Very nice discussion between Steve Ragan (csoonline.com) and Martin Bos (TrustedSec) on why so many passwords still suck: it’s in the patterns we use! Policies at work and on sites we visit instill bad habits and then reinforce our bad habits – all while we think we’re being secure!
“Years ago, I did a talk about how bad password policies were and how organizations needed to step up their game based on the advances that crackers were making with GPU-based password cracking. Unfortunately, 5 or 6 years later, after I’d given that talk, the penetration tests that I go on and the web applications that I look at or assess or even use on a daily basis are still using the same short passwords… when you’re cracking 9 Billion passwords a second, 10 characters is short.“
Martin goes on to say that he hasn’t seen advances in enterprise and user environments that would spur better passwords in general.
“We’ve still left up to the user to be able to make their own pattern for the password. So the patterns are really predictive.“
The problem is that the rules that should be helping us create complex passwords (a healthy mix of upper/lower case letters, numbers, special characters) are actually resulting in predictability that is being exploited by hackers.
Martin’s suggestion to overcome this predictability is to check and restrict common topologies when confirming that a new password is valid. As an example, he points out that through years (and years) of school, we’ve been conditioned to put capital letters at the beginning of words. So, guess what happens when we are required to include a capital (upper case) character in a password? 9 times out of 10, it’s going to be the first character in our shiny new and regrettably, not-so-strong, password. Hackers are aware of their marks’ (that’s all of us!) weakness when it comes to patterns and they use them against us.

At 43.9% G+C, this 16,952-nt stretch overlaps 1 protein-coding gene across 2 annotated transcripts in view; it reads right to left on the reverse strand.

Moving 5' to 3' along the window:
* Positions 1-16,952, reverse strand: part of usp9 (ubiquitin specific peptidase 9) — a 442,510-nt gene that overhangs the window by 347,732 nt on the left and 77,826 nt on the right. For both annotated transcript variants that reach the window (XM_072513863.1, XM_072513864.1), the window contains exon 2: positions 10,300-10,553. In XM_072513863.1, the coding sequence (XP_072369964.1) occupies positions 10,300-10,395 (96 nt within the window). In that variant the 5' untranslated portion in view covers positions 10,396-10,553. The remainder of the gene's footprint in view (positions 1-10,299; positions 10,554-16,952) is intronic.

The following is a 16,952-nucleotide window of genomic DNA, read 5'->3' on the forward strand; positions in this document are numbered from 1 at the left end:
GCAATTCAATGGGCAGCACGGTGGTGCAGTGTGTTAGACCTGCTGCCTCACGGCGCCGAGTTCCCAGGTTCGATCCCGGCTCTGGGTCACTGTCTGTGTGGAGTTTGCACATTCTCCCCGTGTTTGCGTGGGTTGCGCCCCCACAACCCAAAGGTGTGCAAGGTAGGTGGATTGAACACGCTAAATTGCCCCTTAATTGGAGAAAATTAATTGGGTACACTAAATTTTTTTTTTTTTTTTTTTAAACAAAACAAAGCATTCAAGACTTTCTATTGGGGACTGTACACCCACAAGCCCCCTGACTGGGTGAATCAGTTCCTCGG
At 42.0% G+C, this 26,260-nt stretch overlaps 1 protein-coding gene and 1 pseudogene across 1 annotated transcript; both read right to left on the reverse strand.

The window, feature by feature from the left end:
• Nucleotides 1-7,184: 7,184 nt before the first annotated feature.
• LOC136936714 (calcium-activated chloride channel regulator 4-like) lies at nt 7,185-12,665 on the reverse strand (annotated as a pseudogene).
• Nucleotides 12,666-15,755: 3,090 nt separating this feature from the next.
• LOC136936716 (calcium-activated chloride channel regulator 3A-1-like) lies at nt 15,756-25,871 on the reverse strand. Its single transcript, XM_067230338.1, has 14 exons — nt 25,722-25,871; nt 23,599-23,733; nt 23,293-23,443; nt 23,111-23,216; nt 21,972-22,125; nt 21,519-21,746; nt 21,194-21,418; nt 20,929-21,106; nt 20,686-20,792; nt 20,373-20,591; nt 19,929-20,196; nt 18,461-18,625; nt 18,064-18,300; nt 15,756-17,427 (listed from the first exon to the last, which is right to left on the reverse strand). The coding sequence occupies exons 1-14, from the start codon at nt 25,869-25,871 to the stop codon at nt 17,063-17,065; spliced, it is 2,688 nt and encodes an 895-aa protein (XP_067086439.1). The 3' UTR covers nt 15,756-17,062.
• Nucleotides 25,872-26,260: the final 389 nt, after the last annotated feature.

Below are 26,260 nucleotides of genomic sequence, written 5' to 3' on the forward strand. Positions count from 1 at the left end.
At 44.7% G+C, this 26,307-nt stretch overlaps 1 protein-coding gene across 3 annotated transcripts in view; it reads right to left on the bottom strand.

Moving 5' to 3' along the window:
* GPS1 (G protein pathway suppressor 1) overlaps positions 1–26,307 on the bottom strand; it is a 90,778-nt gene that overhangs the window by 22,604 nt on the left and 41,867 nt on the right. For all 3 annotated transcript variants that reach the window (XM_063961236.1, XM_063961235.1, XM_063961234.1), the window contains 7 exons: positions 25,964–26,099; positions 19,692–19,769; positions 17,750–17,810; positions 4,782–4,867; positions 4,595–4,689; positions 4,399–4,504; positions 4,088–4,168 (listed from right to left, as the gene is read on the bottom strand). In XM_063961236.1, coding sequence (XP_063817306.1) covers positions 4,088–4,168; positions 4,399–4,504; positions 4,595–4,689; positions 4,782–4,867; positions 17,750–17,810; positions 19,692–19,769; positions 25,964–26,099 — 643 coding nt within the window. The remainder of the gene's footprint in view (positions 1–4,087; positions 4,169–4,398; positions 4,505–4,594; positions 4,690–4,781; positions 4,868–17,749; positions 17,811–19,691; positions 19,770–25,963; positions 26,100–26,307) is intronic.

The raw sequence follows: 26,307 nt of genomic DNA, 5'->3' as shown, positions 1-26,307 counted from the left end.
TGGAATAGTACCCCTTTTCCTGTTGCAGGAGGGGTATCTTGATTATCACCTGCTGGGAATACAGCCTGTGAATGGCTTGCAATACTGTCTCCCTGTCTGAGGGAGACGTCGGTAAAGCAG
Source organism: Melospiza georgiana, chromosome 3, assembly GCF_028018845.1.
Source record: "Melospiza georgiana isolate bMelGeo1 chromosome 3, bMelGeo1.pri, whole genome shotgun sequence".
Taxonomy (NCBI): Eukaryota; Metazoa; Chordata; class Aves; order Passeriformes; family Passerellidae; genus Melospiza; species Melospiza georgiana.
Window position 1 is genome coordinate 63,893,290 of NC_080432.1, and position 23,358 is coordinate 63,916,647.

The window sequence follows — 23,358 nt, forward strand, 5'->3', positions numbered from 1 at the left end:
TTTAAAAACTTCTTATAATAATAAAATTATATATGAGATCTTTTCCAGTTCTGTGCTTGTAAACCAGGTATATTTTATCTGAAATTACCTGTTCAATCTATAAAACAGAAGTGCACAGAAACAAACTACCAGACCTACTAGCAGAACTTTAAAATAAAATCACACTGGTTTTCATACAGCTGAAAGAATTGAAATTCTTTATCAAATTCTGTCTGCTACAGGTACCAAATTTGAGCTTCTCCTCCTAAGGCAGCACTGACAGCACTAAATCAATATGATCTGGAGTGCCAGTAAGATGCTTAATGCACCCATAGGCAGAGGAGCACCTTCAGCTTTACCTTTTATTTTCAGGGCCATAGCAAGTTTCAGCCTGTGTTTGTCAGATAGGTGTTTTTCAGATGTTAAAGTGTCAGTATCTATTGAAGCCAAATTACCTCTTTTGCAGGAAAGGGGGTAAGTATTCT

So, what can we do? Until our places of work and websites that we use step up to protect us from our own patterns, we’re going to have to have the initiative ourselves.
Get out of the pattern habit. A password manager is your best chance for having long (12 characters as a minimum) and strong (random) and unique (no reusing) passwords for each and every one of your online accounts. We recommend Sticky Password.
Funny you should ask… we did have something to say about patterns in an earlier post.